The greatest threat to America’s safety and future prosperity is our mounting debt, which endangers our ability to fund a strong national defense. Former Chairman of the Joint Chiefs of Staff Adm. Mike Mullen recognized this when he called our national debt “the most significant threat to our national security” as early as 2010. After years of record spending, our national debt is now nearly $30 trillion and counting. As the largest source of discretionary spending, a right-sized defense budget must be part of any conversation about securing America’s financial future. The best way to spend our limited defense resources more sustainably and wisely is by prioritizing our core interests through a grand strategy of realism and restraint.
Smarter strategy drives sustainable spending: The Pentagon’s 2021 Global Force Posture Review was rightly criticized for rubber-stamping existing, overextended U.S. deployments around the world rather than offering a shakeup to prioritize our biggest threats.i In its first National Security Strategy (NSS), the Biden Administration should course correct. A heavy U.S. military footprint in the Middle East, Europe, and Asia at the same time is unsustainable for our troops and taxpayers alike. The NSS should prioritize securing core U.S. interests such as commanding the commons rather than attempting to maintain. significant ground forces in several regions at once.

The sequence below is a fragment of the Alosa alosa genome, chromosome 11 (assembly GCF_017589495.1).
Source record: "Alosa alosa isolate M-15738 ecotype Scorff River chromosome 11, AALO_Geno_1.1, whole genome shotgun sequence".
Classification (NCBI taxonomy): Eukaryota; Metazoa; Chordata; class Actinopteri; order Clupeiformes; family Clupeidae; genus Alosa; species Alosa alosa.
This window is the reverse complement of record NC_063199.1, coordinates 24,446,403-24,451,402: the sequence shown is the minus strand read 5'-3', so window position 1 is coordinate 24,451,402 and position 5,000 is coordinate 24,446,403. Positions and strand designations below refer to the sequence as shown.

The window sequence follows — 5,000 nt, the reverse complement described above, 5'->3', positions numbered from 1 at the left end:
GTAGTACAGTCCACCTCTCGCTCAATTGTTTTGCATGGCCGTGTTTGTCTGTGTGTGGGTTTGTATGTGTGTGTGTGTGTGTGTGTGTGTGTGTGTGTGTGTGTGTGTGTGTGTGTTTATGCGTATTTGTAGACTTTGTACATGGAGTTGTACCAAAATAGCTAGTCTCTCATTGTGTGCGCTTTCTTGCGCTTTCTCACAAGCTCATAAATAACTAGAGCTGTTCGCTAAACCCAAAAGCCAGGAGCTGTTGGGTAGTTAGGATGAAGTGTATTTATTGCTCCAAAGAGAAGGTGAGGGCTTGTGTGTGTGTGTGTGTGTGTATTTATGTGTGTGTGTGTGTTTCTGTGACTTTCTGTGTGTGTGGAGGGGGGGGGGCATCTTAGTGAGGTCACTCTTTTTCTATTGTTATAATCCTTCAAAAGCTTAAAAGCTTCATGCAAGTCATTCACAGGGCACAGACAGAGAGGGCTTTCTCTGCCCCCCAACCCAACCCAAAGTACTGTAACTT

As the CBO demonstrated in late 2021, a National Security Strategy more rooted in realism and restraint offers significant opportunities to put defense spending on a more sustainable path over the next decade while giving our military a more manageable set of missions.
After Afghanistan, right-size the DOD budget: The next Department of Defense (DOD) budget should reflect our reduced obligations now that the war in Afghanistan has ended. As such, Congress should reduce the FY 2023 DOD topline reduced by at least $50 billion—the projected amount staying in Afghanistan another year would have cost U.S. taxpayers.
Support greater ally burden-sharing: Congress can support force structure decisions that don’t incentivize capable allies to “free ride” off of U.S. troops and taxpayers by passing S. 677, the Allied Burden Sharing Act, which would reinstate annual reports on the defense spending of NATO allies and other security partners that were suspended in 2004.
Create a DOD Audit with real accountability: Congress should pass the S. 1707, the Audit the Pentagon Act, which would create real consequences for failing for the DOD Audit for the first time by cutting the line-item budgets of DOD agencies that fail their audits by 1% the following year.
Define emergency war funding: To end the frequent misuse of emergency war funds for activities that belong in the base DOD budget, Congress should also pass S. 2744, the Restraining Emergency War Spending Act, which would statutorily define Overseas Contingency Operations spending for the first time.